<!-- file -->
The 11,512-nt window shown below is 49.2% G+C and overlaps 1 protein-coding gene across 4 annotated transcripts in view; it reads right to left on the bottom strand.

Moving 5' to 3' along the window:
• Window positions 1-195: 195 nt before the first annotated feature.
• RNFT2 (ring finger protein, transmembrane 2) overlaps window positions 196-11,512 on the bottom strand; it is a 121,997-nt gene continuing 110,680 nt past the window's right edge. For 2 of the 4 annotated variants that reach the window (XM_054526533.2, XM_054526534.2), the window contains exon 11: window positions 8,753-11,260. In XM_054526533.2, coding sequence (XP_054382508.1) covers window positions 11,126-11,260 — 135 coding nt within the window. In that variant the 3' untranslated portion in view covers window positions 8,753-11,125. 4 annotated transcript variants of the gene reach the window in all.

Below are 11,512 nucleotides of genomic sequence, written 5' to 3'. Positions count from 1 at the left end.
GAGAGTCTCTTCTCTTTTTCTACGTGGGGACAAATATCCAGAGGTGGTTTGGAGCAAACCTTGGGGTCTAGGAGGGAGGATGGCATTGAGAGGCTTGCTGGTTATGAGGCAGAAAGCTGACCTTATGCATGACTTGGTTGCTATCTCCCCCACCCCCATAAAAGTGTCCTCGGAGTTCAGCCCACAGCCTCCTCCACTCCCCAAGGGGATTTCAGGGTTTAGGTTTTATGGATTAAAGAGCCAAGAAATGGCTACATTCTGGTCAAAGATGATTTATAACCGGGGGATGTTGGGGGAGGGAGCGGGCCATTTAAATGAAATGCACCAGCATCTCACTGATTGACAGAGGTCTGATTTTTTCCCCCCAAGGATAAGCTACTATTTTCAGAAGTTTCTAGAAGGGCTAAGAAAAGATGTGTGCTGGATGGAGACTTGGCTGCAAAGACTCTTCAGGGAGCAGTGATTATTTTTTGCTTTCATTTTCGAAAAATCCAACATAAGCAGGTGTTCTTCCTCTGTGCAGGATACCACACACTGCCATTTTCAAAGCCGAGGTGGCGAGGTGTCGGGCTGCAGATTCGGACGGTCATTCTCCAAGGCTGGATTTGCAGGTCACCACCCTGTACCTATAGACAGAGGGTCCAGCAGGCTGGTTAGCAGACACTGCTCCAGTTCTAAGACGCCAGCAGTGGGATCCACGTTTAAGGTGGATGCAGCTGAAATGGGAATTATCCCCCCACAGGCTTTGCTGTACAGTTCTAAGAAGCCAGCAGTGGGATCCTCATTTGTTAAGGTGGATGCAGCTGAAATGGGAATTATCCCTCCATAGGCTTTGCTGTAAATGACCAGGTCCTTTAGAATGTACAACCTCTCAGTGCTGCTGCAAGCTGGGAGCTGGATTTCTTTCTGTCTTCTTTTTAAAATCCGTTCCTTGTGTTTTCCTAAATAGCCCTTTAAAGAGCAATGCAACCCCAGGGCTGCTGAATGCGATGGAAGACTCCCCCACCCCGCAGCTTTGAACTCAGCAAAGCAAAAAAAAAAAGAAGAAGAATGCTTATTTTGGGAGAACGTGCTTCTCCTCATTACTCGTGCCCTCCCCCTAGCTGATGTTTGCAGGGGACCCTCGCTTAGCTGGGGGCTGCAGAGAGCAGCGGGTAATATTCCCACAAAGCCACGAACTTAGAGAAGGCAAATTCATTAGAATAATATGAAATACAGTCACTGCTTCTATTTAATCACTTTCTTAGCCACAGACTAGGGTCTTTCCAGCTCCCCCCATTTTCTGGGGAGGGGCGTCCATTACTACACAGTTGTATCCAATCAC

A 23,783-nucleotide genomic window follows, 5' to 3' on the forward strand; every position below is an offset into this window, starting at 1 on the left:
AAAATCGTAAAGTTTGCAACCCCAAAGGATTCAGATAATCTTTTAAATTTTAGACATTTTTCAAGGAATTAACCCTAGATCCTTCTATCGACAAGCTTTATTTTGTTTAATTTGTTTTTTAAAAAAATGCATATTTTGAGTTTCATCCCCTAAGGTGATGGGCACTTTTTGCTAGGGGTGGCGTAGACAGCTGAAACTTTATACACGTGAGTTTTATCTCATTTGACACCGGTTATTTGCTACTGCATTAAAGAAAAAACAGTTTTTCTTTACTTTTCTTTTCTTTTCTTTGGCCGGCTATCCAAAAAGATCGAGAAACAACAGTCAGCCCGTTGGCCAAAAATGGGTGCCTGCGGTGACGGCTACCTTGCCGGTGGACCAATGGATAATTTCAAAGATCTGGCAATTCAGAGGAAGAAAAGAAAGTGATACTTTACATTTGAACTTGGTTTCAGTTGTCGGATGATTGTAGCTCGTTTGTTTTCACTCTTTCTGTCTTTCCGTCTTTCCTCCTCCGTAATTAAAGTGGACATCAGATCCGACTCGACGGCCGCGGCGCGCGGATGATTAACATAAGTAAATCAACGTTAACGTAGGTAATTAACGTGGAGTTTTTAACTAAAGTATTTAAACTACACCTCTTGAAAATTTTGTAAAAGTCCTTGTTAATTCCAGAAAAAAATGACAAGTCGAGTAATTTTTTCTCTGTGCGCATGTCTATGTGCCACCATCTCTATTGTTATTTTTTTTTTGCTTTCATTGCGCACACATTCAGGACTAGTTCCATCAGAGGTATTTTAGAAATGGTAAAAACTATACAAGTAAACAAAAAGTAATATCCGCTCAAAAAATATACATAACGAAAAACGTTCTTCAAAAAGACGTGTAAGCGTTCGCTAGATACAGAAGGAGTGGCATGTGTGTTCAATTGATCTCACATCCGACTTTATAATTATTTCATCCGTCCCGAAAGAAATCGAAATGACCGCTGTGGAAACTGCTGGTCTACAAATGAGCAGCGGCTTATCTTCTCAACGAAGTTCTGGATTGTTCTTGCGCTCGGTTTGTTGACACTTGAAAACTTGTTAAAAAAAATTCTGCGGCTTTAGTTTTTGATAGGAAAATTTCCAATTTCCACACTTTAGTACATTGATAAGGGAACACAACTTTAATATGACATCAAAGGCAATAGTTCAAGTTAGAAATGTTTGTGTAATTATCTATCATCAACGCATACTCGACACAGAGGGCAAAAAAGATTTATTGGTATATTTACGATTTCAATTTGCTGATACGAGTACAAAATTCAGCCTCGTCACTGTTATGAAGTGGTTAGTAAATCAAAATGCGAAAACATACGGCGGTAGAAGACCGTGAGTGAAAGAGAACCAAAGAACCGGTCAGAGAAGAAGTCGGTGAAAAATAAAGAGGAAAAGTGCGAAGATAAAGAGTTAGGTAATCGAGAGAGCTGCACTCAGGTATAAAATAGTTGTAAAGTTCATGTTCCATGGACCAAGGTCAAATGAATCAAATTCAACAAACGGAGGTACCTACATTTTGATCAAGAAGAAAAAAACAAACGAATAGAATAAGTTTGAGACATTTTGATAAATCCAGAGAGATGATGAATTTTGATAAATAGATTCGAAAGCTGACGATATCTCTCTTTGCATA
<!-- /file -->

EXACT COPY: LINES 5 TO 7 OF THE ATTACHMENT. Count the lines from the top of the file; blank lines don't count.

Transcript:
Below are 11,512 nucleotides of genomic sequence, written 5' to 3'. Positions count from 1 at the left end.
GAGAGTCTCTTCTCTTTTTCTACGTGGGGACAAATATCCAGAGGTGGTTTGGAGCAAACCTTGGGGTCTAGGAGGGAGGATGGCATTGAGAGGCTTGCTGGTTATGAGGCAGAAAGCTGACCTTATGCATGACTTGGTTGCTATCTCCCCCACCCCCATAAAAGTGTCCTCGGAGTTCAGCCCACAGCCTCCTCCACTCCCCAAGGGGATTTCAGGGTTTAGGTTTTATGGATTAAAGAGCCAAGAAATGGCTACATTCTGGTCAAAGATGATTTATAACCGGGGGATGTTGGGGGAGGGAGCGGGCCATTTAAATGAAATGCACCAGCATCTCACTGATTGACAGAGGTCTGATTTTTTCCCCCCAAGGATAAGCTACTATTTTCAGAAGTTTCTAGAAGGGCTAAGAAAAGATGTGTGCTGGATGGAGACTTGGCTGCAAAGACTCTTCAGGGAGCAGTGATTATTTTTTGCTTTCATTTTCGAAAAATCCAACATAAGCAGGTGTTCTTCCTCTGTGCAGGATACCACACACTGCCATTTTCAAAGCCGAGGTGGCGAGGTGTCGGGCTGCAGATTCGGACGGTCATTCTCCAAGGCTGGATTTGCAGGTCACCACCCTGTACCTATAGACAGAGGGTCCAGCAGGCTGGTTAGCAGACACTGCTCCAGTTCTAAGACGCCAGCAGTGGGATCCACGTTTAAGGTGGATGCAGCTGAAATGGGAATTATCCCCCCACAGGCTTTGCTGTACAGTTCTAAGAAGCCAGCAGTGGGATCCTCATTTGTTAAGGTGGATGCAGCTGAAATGGGAATTATCCCTCCATAGGCTTTGCTGTAAATGACCAGGTCCTTTAGAATGTACAACCTCTCAGTGCTGCTGCAAGCTGGGAGCTGGATTTCTTTCTGTCTTCTTTTTAAAATCCGTTCCTTGTGTTTTCCTAAATAGCCCTTTAAAGAGCAATGCAACCCCAGGGCTGCTGAATGCGATGGAAGACTCCCCCACCCCGCAGCTTTGAACTCAGCAAAGCAAAAAAAAAAAGAAGAAGAATGCTTATTTTGGGAGAACGTGCTTCTCCTCATTACTCGTGCCCTCCCCCTAGCTGATGTTTGCAGGGGACCCTCGCTTAGCTGGGGGCTGCAGAGAGCAGCGGGTAATATTCCCACAAAGCCACGAACTTAGAGAAGGCAAATTCATTAGAATAATATGAAATACAGTCACTGCTTCTATTTAATCACTTTCTTAGCCACAGACTAGGGTCTTTCCAGCTCCCCCCATTTTCTGGGGAGGGGCGTCCATTACTACACAGTTGTATCCAATCAC

A 23,783-nucleotide genomic window follows, 5' to 3' on the forward strand; every position below is an offset into this window, starting at 1 on the left: